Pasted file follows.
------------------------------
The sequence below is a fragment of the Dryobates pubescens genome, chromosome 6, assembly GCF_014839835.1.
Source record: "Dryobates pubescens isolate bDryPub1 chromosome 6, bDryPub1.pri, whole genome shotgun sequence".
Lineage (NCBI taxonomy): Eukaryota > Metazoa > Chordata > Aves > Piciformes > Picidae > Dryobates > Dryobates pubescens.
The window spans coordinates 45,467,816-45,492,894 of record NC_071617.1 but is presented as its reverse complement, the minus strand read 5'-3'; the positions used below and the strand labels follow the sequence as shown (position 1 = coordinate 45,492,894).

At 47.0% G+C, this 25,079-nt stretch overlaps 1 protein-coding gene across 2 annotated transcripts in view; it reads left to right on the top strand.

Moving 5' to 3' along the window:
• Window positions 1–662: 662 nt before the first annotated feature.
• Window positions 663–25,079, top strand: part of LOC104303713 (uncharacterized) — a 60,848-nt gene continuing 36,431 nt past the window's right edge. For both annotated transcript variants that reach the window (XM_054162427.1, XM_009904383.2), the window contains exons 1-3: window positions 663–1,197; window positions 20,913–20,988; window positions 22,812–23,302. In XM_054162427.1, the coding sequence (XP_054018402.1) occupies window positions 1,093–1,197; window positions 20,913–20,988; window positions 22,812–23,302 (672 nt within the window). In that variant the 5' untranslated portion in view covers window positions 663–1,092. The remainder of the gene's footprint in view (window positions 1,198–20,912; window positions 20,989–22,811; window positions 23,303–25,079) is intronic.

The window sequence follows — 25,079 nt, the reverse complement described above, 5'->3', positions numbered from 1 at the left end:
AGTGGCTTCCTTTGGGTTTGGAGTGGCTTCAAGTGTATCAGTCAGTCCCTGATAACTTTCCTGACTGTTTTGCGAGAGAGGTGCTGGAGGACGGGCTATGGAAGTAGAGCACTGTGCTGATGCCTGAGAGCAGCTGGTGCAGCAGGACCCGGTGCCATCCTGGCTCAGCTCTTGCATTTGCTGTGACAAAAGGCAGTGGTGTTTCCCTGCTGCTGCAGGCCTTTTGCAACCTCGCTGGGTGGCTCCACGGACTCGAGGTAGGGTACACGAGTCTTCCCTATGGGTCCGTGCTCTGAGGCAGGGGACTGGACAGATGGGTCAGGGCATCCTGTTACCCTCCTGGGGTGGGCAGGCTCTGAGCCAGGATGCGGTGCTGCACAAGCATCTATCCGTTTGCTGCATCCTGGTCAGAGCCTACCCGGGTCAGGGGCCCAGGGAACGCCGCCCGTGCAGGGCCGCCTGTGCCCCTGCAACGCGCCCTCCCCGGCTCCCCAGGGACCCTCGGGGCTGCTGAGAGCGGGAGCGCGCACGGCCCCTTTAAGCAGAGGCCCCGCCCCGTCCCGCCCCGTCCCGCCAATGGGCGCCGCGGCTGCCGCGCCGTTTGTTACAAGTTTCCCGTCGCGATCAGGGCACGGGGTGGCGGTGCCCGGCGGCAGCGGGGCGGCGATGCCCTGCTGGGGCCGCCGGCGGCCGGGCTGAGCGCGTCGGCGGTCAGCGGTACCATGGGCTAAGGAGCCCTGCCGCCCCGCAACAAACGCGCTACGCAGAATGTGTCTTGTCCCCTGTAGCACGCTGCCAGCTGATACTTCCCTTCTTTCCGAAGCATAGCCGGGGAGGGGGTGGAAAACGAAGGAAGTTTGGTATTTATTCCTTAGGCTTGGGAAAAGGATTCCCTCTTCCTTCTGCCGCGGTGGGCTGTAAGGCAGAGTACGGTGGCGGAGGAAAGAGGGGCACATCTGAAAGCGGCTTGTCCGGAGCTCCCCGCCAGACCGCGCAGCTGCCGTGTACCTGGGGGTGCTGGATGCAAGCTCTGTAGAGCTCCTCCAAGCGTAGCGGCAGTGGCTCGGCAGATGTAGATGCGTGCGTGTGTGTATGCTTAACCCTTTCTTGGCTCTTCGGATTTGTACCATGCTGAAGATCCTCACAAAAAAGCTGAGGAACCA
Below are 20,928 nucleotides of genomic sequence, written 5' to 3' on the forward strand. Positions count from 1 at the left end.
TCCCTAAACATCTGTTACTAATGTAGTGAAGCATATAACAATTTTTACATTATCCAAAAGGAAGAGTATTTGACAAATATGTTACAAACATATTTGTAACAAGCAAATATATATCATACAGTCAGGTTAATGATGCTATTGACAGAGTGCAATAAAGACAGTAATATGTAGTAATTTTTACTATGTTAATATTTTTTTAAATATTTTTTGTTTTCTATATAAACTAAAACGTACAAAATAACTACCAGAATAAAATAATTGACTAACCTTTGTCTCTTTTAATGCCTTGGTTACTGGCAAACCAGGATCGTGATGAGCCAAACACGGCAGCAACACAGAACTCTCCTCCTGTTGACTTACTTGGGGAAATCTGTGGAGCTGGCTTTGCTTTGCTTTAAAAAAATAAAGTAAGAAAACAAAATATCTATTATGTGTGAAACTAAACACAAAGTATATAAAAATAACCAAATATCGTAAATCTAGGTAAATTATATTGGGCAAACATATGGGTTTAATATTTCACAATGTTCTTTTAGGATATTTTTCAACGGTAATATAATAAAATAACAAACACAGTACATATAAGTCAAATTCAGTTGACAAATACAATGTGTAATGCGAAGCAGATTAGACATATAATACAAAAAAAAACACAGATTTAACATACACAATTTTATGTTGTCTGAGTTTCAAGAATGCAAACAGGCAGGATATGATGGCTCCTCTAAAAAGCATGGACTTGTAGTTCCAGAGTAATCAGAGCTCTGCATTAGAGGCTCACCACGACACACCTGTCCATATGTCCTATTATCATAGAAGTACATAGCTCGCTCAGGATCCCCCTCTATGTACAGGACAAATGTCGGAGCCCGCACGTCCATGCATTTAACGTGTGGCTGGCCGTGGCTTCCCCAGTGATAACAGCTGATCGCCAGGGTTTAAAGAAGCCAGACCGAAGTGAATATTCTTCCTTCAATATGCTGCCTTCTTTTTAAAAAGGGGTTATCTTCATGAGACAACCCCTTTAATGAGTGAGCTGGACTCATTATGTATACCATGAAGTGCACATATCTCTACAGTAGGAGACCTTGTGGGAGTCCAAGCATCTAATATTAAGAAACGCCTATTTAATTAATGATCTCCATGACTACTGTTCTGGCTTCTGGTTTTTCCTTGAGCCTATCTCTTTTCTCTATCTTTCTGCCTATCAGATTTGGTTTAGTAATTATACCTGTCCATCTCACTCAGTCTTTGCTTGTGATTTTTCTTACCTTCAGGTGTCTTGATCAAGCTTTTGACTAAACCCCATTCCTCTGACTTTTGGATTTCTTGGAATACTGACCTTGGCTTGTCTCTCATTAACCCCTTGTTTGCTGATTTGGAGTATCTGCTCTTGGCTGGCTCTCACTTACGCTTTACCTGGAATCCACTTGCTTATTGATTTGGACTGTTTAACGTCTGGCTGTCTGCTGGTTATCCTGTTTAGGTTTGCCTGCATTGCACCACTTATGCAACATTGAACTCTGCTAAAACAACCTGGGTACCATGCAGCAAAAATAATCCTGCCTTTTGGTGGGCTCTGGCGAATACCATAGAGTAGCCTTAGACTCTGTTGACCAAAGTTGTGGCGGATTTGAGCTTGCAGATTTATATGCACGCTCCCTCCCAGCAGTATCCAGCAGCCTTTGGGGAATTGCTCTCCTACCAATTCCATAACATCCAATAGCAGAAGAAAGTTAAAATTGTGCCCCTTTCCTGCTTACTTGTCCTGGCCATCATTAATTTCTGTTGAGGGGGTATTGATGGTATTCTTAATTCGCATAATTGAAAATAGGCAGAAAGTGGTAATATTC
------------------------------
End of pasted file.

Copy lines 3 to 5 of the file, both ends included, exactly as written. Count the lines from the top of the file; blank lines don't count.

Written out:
Lineage (NCBI taxonomy): Eukaryota > Metazoa > Chordata > Aves > Piciformes > Picidae > Dryobates > Dryobates pubescens.
The window spans coordinates 45,467,816-45,492,894 of record NC_071617.1 but is presented as its reverse complement, the minus strand read 5'-3'; the positions used below and the strand labels follow the sequence as shown (position 1 = coordinate 45,492,894).

At 47.0% G+C, this 25,079-nt stretch overlaps 1 protein-coding gene across 2 annotated transcripts in view; it reads left to right on the top strand.